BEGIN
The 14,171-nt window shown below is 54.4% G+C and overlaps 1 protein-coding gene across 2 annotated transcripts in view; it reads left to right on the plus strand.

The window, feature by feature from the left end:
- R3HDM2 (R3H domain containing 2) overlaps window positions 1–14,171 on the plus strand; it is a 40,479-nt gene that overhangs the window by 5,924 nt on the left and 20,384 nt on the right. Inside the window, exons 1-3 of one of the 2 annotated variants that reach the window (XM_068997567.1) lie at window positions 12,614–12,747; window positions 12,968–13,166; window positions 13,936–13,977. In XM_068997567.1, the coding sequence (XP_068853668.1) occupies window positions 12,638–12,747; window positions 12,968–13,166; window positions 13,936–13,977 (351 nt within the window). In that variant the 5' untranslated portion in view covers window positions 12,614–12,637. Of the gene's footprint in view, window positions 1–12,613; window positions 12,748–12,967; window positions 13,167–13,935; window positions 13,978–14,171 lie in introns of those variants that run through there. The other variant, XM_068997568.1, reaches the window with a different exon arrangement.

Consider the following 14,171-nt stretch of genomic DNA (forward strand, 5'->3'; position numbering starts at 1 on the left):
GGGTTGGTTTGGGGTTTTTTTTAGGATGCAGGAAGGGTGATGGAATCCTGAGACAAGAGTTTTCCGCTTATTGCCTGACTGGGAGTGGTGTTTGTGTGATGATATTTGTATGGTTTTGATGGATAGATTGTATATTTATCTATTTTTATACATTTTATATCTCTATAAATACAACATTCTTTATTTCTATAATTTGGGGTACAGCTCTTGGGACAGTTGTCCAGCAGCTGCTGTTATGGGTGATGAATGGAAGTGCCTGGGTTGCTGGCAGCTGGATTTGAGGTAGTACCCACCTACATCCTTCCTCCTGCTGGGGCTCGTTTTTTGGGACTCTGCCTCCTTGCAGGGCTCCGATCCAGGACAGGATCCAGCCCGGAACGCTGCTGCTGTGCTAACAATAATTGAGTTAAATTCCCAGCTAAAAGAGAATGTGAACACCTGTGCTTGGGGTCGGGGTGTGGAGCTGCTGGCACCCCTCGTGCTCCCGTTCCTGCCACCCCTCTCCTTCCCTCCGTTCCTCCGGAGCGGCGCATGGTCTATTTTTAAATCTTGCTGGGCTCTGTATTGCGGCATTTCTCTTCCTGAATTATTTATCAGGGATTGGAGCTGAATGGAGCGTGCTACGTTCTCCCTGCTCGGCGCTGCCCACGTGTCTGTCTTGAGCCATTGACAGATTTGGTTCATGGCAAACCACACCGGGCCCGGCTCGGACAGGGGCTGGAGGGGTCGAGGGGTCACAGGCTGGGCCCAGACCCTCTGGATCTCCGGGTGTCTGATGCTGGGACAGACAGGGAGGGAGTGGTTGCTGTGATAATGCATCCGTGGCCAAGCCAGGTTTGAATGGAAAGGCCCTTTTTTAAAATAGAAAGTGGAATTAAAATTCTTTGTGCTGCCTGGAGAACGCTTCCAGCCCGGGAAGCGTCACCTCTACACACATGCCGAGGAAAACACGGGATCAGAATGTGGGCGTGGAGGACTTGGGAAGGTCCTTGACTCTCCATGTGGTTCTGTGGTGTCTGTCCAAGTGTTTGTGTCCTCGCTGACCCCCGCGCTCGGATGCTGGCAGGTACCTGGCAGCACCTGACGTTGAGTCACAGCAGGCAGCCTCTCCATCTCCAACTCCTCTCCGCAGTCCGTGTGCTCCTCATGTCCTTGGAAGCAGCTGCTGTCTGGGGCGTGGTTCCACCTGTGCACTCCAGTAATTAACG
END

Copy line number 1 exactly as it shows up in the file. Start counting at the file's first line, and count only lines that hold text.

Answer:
The 14,171-nt window shown below is 54.4% G+C and overlaps 1 protein-coding gene across 2 annotated transcripts in view; it reads left to right on the plus strand.